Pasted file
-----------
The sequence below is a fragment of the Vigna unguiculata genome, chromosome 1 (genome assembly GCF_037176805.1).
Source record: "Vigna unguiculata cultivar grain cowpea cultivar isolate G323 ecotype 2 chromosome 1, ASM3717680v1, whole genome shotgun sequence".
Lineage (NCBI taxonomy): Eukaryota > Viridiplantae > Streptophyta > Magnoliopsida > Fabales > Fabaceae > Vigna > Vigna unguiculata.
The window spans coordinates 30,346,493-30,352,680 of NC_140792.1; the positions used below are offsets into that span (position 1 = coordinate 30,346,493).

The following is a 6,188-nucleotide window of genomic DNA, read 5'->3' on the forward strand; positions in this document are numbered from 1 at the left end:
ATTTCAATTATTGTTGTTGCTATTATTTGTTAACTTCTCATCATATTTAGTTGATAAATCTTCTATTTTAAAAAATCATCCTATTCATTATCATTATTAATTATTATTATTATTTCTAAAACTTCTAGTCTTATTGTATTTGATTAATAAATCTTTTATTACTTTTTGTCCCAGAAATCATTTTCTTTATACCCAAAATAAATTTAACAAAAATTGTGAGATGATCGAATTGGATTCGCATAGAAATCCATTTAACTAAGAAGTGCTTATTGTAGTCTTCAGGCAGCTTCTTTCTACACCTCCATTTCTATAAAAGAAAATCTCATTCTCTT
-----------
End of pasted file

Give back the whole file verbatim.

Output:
The sequence below is a fragment of the Vigna unguiculata genome, chromosome 1 (genome assembly GCF_037176805.1).
Source record: "Vigna unguiculata cultivar grain cowpea cultivar isolate G323 ecotype 2 chromosome 1, ASM3717680v1, whole genome shotgun sequence".
Lineage (NCBI taxonomy): Eukaryota > Viridiplantae > Streptophyta > Magnoliopsida > Fabales > Fabaceae > Vigna > Vigna unguiculata.
The window spans coordinates 30,346,493-30,352,680 of NC_140792.1; the positions used below are offsets into that span (position 1 = coordinate 30,346,493).

The following is a 6,188-nucleotide window of genomic DNA, read 5'->3' on the forward strand; positions in this document are numbered from 1 at the left end:
ATTTCAATTATTGTTGTTGCTATTATTTGTTAACTTCTCATCATATTTAGTTGATAAATCTTCTATTTTAAAAAATCATCCTATTCATTATCATTATTAATTATTATTATTATTTCTAAAACTTCTAGTCTTATTGTATTTGATTAATAAATCTTTTATTACTTTTTGTCCCAGAAATCATTTTCTTTATACCCAAAATAAATTTAACAAAAATTGTGAGATGATCGAATTGGATTCGCATAGAAATCCATTTAACTAAGAAGTGCTTATTGTAGTCTTCAGGCAGCTTCTTTCTACACCTCCATTTCTATAAAAGAAAATCTCATTCTCTT